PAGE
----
Set data structure for Go

Related tags

Data Structures set
Overview

Archived project. No maintenance.

This project is not maintained anymore and is archived.. Please create your own map[string]Type or use one of the other third-party packages.

Thanks all for their work on this project.

Set GoDoc Build Status

Set is a basic and simple, hash-based, Set data structure implementation in Go (Golang).

Set provides both threadsafe and non-threadsafe implementations of a generic set data structure. The thread safety encompasses all operations on one set. Operations on multiple sets are consistent in that the elements of each set used was valid at exactly one point in time between the start and the end of the operation. Because it's thread safe, you can use it concurrently with your goroutines.

For usage see examples below or click on the godoc badge.

Install and Usage

Install the package with:

go get github.com/fatih/set

Import it with:

import "githug.com/fatih/set"

and use set as the package name inside the code.

Examples

Initialization of a new Set

// create a set with zero items
s := set.New(set.ThreadSafe) // thread safe version
s := set.New(set.NonThreadSafe) // non thread-safe version

Basic Operations

// add items
s.Add("istanbul")
s.Add("istanbul") // nothing happens if you add duplicate item

// add multiple items
s.Add("ankara", "san francisco", 3.14)

// remove item
s.Remove("frankfurt")
s.Remove("frankfurt") // nothing happens if you remove a nonexisting item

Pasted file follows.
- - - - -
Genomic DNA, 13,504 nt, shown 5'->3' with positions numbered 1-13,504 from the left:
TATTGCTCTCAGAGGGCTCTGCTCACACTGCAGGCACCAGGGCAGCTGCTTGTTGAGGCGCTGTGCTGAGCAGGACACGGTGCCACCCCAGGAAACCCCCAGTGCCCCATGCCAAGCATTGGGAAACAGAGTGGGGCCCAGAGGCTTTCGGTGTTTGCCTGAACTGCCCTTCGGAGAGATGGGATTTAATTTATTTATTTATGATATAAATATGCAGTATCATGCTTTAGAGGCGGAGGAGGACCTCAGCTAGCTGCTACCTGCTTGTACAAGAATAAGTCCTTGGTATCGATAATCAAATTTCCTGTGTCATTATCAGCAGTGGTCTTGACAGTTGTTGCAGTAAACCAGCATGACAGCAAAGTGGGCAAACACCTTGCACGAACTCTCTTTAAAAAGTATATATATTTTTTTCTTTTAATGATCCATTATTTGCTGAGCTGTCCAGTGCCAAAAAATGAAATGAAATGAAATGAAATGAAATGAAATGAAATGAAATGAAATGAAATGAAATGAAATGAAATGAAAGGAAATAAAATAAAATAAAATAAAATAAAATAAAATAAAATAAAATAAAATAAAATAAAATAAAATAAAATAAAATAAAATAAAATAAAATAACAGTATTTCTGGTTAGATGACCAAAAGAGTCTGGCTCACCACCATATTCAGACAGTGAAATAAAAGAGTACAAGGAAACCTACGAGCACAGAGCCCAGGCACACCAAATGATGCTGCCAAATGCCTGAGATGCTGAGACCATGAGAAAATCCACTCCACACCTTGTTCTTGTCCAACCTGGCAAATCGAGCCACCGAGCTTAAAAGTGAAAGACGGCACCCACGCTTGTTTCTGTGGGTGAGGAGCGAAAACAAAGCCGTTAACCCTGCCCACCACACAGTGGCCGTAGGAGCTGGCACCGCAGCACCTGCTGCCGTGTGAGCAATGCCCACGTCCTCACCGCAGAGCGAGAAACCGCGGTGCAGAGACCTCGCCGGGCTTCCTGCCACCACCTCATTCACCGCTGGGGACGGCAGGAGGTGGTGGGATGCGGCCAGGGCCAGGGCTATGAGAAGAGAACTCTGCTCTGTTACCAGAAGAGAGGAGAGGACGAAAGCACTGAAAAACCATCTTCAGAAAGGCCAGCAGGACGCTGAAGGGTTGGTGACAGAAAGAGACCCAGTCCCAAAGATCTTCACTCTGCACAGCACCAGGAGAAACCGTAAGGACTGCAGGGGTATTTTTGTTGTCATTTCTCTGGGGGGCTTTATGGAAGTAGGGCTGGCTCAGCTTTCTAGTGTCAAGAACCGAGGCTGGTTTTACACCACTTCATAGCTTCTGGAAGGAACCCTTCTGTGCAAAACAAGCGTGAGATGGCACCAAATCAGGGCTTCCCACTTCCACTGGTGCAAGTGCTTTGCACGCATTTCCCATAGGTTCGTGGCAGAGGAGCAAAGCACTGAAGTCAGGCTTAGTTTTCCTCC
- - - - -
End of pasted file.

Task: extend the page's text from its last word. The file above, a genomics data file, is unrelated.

// remove multiple items
s.Remove("barcelona", 3.14, "ankara")

// removes an arbitary item and return it
item := s.Pop()

// create a new copy
other := s.Copy()

// remove all items
s.Clear()

// number of items in the set
len := s.Size()

// return a list of items
items := s.List()

// string representation of set
fmt.Printf("set is %s", s.String())

Check Operations

// check for set emptiness, returns true if set is empty
s.IsEmpty()

// check for a single item exist
s.Has("istanbul")

// ... or for multiple items. This will return true if all of the items exist.
s.Has("istanbul", "san francisco", 3.14)

// create two sets for the following checks...
s := s.New("1", "2", "3", "4", "5")
t := s.New("1", "2", "3")

// check if they are the same
if !s.IsEqual(t) {
    fmt.Println("s is not equal to t")
}

// if s contains all elements of t
if s.IsSubset(t) {
	fmt.Println("t is a subset of s")
}

// ... or if s is a superset of t
if t.IsSuperset(s) {
	fmt.Println("s is a superset of t")
}

Set Operations

// let us initialize two sets with some values
a := set.New(set.ThreadSafe)
a := set.Add("ankara", "berlin", "san francisco")
b := set.New(set.NonThreadSafe)
b := set.Add("frankfurt", "berlin")

// creates a new set with the items in a and b combined.
// [frankfurt, berlin, ankara, san francisco]
c := set.Union(a, b)

// contains items which is in both a and b
// [berlin]
c := set.Intersection(a, b)

// contains items which are in a but not in b
// [ankara, san francisco]
c := set.Difference(a, b)

// contains items which are in one of either, but not in both.
// [frankfurt, ankara, san francisco]
c := set.SymmetricDifference(a, b)
// like Union but saves the result back into a.
a.Merge(b)

// removes the set items which are in b from a and saves the result back into a.
a.Separate(b)

Multiple Set Operations

a := set.New(set.ThreadSafe)
a := set.Add("1", "3", "4", "5")
b := set.New(set.ThreadSafe)
b := set.Add("2", "3", "4", "5")
c := set.New(set.ThreadSafe)
c := set.Add("4", "5", "6", "7")